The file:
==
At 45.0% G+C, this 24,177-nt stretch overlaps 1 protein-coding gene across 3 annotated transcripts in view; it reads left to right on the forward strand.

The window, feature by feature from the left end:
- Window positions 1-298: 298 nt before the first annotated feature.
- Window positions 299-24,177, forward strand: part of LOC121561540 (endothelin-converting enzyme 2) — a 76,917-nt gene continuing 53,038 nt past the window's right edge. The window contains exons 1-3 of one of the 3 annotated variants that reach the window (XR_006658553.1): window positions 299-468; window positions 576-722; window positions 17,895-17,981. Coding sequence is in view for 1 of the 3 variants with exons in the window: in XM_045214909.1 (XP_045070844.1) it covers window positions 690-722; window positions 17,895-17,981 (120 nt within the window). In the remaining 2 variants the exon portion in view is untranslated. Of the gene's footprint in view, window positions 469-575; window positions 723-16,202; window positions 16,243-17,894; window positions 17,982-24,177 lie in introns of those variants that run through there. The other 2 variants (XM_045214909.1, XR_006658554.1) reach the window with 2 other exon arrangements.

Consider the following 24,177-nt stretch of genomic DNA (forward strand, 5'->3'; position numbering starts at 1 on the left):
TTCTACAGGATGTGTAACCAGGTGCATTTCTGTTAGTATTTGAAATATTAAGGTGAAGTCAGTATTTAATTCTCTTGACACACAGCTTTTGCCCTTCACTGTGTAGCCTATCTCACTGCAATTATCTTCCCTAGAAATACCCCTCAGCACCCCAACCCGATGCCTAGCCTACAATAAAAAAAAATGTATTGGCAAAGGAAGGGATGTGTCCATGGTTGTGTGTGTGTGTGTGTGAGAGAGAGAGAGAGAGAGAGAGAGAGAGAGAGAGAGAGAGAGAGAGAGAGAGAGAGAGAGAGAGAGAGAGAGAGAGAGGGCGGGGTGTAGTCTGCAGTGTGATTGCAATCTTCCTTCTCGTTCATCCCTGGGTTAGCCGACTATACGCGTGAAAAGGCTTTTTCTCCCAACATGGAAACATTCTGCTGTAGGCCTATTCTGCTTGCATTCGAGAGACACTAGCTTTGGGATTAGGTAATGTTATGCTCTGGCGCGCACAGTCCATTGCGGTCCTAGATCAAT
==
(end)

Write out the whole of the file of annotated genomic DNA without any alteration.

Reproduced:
At 45.0% G+C, this 24,177-nt stretch overlaps 1 protein-coding gene across 3 annotated transcripts in view; it reads left to right on the forward strand.

The window, feature by feature from the left end:
- Window positions 1-298: 298 nt before the first annotated feature.
- Window positions 299-24,177, forward strand: part of LOC121561540 (endothelin-converting enzyme 2) — a 76,917-nt gene continuing 53,038 nt past the window's right edge. The window contains exons 1-3 of one of the 3 annotated variants that reach the window (XR_006658553.1): window positions 299-468; window positions 576-722; window positions 17,895-17,981. Coding sequence is in view for 1 of the 3 variants with exons in the window: in XM_045214909.1 (XP_045070844.1) it covers window positions 690-722; window positions 17,895-17,981 (120 nt within the window). In the remaining 2 variants the exon portion in view is untranslated. Of the gene's footprint in view, window positions 469-575; window positions 723-16,202; window positions 16,243-17,894; window positions 17,982-24,177 lie in introns of those variants that run through there. The other 2 variants (XM_045214909.1, XR_006658554.1) reach the window with 2 other exon arrangements.

Consider the following 24,177-nt stretch of genomic DNA (forward strand, 5'->3'; position numbering starts at 1 on the left):
TTCTACAGGATGTGTAACCAGGTGCATTTCTGTTAGTATTTGAAATATTAAGGTGAAGTCAGTATTTAATTCTCTTGACACACAGCTTTTGCCCTTCACTGTGTAGCCTATCTCACTGCAATTATCTTCCCTAGAAATACCCCTCAGCACCCCAACCCGATGCCTAGCCTACAATAAAAAAAAATGTATTGGCAAAGGAAGGGATGTGTCCATGGTTGTGTGTGTGTGTGTGTGAGAGAGAGAGAGAGAGAGAGAGAGAGAGAGAGAGAGAGAGAGAGAGAGAGAGAGAGAGAGAGAGAGAGAGAGAGAGAGGGCGGGGTGTAGTCTGCAGTGTGATTGCAATCTTCCTTCTCGTTCATCCCTGGGTTAGCCGACTATACGCGTGAAAAGGCTTTTTCTCCCAACATGGAAACATTCTGCTGTAGGCCTATTCTGCTTGCATTCGAGAGACACTAGCTTTGGGATTAGGTAATGTTATGCTCTGGCGCGCACAGTCCATTGCGGTCCTAGATCAAT